Samtar is a multi-instrumentalist with a penchant for writing songs that he feels, rather than one’s he thinks will be what others want to hear. His blend of styles and genres is eclectic and a bit outrageous, but that is a large part of what makes his music so interesting and different from the rest of the cookie-cutter stuff you hear on the radio today. A turn through an album by Samtar is like a journey through a maze meant to take you to places you didn’t know existed. It is never a dull moment.
- Samtar – Vocals/Guitars/Bass/Drums/Keys
- Jamie Giesen – Bass on Wild Boys, You Bleed
January 13, 2023
- The Shadow From My Dreams
- Cool To Me
- Echoes From Across The Sea
- The Horror Within
- The Man
- The Fool
- You Bleed
- She Will Have Her Revenge
- River Spirit
- Wild Boys
- Lost Vision
- Her Shadow
- Town Of Forgotten Souls
The album opens with a gentle melody, light guitars, jazzy drums, and subdued bass. The vocals are clean and mellow and have a little cry thrown in on some words, giving the track a slightly haunted quality. With a title like “The Shadow From My Dreams,” is it any wonder why there is a bit of a dream-like air to the song? The keyboards are present but seem to hide under the melody for the most part, adding an atmospheric tone to the music. The guitar solo is short but hits pretty hard because of the change in tone, making it stand out much more than it might have had they stayed with the same tuning.
“Cool To Me” has a Desert Rock vibe, shifting almost entirely away from the style of the previous song, proving Samtar is wildly eclectic. This one reminds me a bit of Queens Of The Stone Age. The guitar work is good on this one, fitting into the song’s groove really well. Samtar goes higher in his vocal range, showing he is not tied to a lower register. Then, “Echoes From Across The Sea” comes with another style and additional instruments and sound effects. There is a bit of calliope underpinning the rhythm.
Next, “The Horror Within” opens with eerie guitar work and subdued percussion. The vocals are atmospheric and a bit haunted. There are wind instruments mixed in, but they are much lighter than the overall tone of the song. Good vibrato in the voice before the guitars enter. Samtar has a lot of control over how he sounds, an impressive amount of control. You hear the same thing in “The Man,” but this track has a folk feel to the guitar work. This one is only 96 seconds long, never changes tempo or tone, and just sticks with the tune to the end. The only offbeat things in this are the vocalizations he uses.
“The Fool” goes back to Desert Rock, though this one has some extraterrestrial tones to the keyboards. This one could be played around a campfire at Area 51 and be right on point for the atmosphere. “You Bleed” has a jazzy drum pattern, but the tone is more atmospheric and eerie. The piano is a bit discordant and fits, though it almost feels like it shouldn’t. The harmonies he fuses together often have a different sound or tone, but they work together for some reason.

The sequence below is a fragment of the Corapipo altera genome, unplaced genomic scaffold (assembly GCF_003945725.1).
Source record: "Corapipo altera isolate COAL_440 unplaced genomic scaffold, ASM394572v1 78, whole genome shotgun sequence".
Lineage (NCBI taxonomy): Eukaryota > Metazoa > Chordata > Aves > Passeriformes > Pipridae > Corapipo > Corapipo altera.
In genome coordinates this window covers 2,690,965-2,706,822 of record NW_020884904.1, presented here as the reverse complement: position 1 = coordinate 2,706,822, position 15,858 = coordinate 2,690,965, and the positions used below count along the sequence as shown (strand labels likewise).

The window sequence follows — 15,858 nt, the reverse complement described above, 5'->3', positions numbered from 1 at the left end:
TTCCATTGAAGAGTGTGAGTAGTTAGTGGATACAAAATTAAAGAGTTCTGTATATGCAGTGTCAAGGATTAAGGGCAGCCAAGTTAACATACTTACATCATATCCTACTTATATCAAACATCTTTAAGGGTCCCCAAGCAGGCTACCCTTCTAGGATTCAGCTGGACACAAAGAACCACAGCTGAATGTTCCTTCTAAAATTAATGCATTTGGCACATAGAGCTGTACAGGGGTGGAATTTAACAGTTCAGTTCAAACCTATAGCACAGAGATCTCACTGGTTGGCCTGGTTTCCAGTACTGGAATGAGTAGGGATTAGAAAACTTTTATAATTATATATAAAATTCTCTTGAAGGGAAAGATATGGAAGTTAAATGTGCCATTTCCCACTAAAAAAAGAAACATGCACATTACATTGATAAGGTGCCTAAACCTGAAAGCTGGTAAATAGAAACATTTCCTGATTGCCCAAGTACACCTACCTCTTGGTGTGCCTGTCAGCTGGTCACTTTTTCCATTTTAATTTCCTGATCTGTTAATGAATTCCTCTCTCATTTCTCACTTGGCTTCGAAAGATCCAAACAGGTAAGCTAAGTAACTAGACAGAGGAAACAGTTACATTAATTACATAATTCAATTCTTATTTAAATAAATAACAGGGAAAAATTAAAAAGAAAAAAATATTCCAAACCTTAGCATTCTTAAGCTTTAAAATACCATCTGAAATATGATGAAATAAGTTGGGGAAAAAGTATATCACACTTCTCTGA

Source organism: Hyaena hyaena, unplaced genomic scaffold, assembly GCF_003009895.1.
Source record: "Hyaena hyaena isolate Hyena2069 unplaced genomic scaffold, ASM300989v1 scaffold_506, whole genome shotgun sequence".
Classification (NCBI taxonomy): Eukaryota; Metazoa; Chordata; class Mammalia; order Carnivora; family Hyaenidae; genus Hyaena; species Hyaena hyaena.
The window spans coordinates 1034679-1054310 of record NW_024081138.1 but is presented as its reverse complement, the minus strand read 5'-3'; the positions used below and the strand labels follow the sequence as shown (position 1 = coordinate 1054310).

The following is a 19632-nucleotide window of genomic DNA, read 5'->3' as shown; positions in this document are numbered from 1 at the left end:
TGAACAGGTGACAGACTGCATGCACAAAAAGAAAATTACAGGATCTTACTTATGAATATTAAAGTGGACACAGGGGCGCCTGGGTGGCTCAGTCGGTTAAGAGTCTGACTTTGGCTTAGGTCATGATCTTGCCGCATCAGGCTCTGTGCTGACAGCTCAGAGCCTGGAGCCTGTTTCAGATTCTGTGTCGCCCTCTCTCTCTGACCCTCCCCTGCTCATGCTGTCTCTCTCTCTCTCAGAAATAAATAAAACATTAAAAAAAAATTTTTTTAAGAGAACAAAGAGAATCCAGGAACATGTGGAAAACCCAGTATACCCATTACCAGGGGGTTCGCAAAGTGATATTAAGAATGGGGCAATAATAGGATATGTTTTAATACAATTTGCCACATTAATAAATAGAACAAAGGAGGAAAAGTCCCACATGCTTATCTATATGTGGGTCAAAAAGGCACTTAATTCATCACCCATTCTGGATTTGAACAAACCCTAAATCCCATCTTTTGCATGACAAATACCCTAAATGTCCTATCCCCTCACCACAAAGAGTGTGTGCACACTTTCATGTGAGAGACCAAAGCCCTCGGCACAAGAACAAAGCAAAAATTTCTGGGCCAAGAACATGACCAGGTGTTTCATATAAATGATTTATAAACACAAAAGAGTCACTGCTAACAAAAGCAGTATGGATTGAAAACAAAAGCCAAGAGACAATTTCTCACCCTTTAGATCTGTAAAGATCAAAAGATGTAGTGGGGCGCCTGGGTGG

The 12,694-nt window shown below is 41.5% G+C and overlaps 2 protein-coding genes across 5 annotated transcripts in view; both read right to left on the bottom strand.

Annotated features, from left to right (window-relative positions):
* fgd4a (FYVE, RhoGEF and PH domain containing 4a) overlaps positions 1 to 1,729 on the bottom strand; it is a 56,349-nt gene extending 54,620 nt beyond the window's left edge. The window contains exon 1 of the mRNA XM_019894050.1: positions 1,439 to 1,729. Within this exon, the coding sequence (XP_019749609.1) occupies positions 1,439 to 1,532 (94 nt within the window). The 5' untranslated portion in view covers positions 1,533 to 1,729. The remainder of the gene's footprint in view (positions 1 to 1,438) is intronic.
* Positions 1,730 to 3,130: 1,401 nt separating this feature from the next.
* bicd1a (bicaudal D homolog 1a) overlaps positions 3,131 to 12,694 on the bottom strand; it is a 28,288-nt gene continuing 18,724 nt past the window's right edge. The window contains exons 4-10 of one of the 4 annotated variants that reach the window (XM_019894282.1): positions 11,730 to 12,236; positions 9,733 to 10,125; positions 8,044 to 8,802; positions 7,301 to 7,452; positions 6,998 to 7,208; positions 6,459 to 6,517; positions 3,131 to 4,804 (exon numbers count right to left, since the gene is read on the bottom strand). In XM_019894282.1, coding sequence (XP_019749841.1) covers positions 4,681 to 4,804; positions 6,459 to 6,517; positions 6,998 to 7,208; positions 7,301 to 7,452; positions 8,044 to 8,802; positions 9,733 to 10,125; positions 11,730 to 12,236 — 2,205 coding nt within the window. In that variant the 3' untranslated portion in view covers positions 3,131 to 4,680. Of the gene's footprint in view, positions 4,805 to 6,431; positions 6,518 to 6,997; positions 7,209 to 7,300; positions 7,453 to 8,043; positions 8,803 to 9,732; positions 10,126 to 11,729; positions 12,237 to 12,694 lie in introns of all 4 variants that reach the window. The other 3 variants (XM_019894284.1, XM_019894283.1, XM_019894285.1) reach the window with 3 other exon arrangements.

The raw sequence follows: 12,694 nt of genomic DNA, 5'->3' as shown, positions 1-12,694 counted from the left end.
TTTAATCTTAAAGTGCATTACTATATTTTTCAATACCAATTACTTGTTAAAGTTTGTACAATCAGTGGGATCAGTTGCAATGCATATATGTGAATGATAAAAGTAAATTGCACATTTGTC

There is an upbeat yet bluesy tone to “She Will Have Her Revenge.” There is a darker tone to this track, especially with the voice. Samtar stays in a lower register through the verses, though he goes higher and puts a lot more power into the chorus. The music remains the same, which is interesting and very well done. It’s not a “normal” song structure, but it is quite attractive. “River Spirit” has some more melodic guitar work on the disc, though the solo is more melodic and subdued than the riff. The hesitant delivery of the lyrics in places is fascinating. There seems to be a bit of melancholy in the voice.
There is a Blues Brothers western feel to “Wild Boys.” The opening reminds me of them doing the “Rawhide” theme in the country bar at the beginning, though it doesn’t have the same raucous feel throughout. “Lost Vision” is the song that surprised me when it started. That heavy riff is nicely done, and the vocals, with a little extra power behind the breath, fit the track well. This is the heaviest song on the record, but it still has some elements from earlier tracks. It still fits the record’s theme, even though it has a very different sound.
“Her Shadow” goes back to a more acoustic sound for the intro. The vocals are subdued at the beginning, layered to create more depth and emotion. I kept expecting the song to take off and get heavy, but it never did. Holding at that tempo and tone is impressive. I wanted more, but I am still very satisfied with what I got. What a trip! The album wraps with “Town Of Forgotten Souls.” The keys bring a lot of tension, even some fear to mind. Again, I was expecting a guitar to rip out a solo, but that did not happen. I did get some excellent belted notes from the voice, though, which was an excellent addition.
Samtar is not a musician you can easily relegate to a genre of music. There is so much more to this than any one classification can contain. The shifts from song to song, and even within songs, are very well done. Sometimes I wondered how he managed to make the disparate styles work together, and I never got an answer for that. There is so much to this album that trying to unpack it all seems daunting. This is one of those albums you just have to hear to believe.
- Guitars – 8
- Rhythms – 8
- Vocals – 8
- Songwriting – 9
- Production – 8
- Overall – 8.20